Water – a vital resource

 

Sir, – John FitzGerald (“Water supply problems are not of Irish Water’s making”, Business Opinion, July 10th) clearly identifies the “significant gap” in funding and also the simple but highly relevant fact that, as a society, we have demonstrated our unwillingness to pay at customer level for this vital national service, unlike almost every other country in the world.

Dr FitzGerald also compares the investment position of a utility (such as ESB or Gas Networks) that can charge users for their service with Irish Water that cannot do so, as a result of capitulation by successive governments to pressure groups.

I would like to pay tribute to my many former colleagues who have provided a “consistently high” level of compliance with water quality standards, not just since the advent of Irish Water in 2014, but for many decades before that, despite our collective lack of willingness to provide the level of funding required to provide the necessary level of resilience and public safety. – Yours, etc,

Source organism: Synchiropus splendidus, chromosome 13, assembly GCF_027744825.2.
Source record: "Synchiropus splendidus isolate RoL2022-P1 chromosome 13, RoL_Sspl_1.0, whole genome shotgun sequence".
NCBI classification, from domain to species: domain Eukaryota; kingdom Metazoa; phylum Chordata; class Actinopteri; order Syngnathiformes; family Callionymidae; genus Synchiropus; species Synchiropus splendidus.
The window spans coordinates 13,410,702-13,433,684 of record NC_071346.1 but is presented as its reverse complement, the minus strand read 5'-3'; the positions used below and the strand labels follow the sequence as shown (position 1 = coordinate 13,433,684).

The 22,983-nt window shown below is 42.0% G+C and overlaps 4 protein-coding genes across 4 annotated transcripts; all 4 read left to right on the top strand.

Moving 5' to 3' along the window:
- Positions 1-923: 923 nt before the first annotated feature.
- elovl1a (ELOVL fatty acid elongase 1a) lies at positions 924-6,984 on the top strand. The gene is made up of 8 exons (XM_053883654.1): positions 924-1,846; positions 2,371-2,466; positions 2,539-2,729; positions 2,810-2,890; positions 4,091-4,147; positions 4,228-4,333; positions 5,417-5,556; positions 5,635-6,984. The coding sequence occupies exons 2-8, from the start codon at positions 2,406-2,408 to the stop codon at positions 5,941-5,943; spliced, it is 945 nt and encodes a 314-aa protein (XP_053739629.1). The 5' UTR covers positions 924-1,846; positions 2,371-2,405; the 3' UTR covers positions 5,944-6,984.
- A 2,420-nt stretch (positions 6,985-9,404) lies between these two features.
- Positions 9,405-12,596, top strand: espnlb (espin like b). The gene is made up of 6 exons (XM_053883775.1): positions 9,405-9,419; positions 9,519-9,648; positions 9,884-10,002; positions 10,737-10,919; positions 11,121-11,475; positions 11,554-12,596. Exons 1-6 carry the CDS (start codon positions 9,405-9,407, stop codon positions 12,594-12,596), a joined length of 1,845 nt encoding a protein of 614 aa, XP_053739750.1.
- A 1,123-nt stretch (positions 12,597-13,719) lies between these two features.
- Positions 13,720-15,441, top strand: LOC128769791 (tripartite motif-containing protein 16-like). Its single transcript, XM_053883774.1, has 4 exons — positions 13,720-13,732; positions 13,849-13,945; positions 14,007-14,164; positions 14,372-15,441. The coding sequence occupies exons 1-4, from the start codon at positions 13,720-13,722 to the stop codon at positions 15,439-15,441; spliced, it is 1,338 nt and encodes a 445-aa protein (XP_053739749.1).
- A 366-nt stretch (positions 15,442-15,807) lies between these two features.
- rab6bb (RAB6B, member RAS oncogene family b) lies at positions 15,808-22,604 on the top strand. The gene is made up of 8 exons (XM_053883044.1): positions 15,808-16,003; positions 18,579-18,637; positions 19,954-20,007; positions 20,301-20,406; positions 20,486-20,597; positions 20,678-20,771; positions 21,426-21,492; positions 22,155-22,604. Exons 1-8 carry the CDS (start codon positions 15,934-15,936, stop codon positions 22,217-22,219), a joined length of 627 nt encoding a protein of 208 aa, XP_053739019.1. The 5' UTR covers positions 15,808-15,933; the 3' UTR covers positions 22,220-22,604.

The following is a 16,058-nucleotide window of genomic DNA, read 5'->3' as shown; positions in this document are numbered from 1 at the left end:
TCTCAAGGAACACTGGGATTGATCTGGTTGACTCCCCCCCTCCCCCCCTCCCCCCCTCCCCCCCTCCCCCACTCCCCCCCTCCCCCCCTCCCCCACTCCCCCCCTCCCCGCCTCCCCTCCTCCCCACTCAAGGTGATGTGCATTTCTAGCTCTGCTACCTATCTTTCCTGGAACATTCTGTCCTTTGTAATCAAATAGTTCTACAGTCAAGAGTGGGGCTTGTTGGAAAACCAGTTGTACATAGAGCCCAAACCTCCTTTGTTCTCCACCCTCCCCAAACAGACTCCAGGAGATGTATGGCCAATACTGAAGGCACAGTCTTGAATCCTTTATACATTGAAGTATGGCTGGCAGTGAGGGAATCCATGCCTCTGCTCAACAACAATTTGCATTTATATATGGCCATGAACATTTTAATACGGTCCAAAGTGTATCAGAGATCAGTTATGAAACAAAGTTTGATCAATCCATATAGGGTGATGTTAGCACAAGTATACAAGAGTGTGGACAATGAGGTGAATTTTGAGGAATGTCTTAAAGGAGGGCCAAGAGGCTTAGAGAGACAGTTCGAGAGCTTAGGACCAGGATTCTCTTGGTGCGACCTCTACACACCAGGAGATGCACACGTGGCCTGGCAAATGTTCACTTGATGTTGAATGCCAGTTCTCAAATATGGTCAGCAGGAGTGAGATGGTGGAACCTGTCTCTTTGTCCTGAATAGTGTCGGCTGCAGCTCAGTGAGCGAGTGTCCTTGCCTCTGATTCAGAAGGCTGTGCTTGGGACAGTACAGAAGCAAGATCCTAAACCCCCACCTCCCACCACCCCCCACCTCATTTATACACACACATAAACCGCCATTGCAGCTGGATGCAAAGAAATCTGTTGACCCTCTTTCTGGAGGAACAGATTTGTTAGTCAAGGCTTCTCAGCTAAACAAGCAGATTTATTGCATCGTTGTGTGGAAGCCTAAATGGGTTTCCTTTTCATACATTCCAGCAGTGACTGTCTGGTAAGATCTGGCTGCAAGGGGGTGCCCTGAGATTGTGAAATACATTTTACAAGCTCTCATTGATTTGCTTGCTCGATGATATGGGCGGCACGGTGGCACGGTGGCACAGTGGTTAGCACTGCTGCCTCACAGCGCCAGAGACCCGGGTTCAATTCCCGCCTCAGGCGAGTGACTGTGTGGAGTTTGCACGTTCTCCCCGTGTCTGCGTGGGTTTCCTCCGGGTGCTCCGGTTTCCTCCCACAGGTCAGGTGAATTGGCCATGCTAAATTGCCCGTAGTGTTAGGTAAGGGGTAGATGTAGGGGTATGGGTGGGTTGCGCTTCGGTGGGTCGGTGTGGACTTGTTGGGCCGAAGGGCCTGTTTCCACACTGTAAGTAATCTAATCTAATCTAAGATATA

ADRIAN CONWAY,

Chartered Engineer,

Kilcloon,

Co Meath.

Sir, – You report that a fifth of the State’s drinking water is vulnerable to failure (“Fifth of drinking water supplies ‘vulnerable to failure’, says EPA”, News, July 7th).

In the run-up to the formation of our new Government, there were endless references to the need for action on health and housing, both of which are dependent on a reliable supply of potable water. It is quite obvious that Irish Water does not have the necessary funds to upgrade all its treatment plants, which realistically means the new Cabinet will have to prioritise the funding. However, the current demands of Covid-19 make this impossible. Given our politicians’ aversion to direct water charges, could the solution be the addition of a water charge to the local property tax, which has a record of a high collection rate? – Yours, etc,

MIKE CORMACK,

Blackrock,

Co Dublin.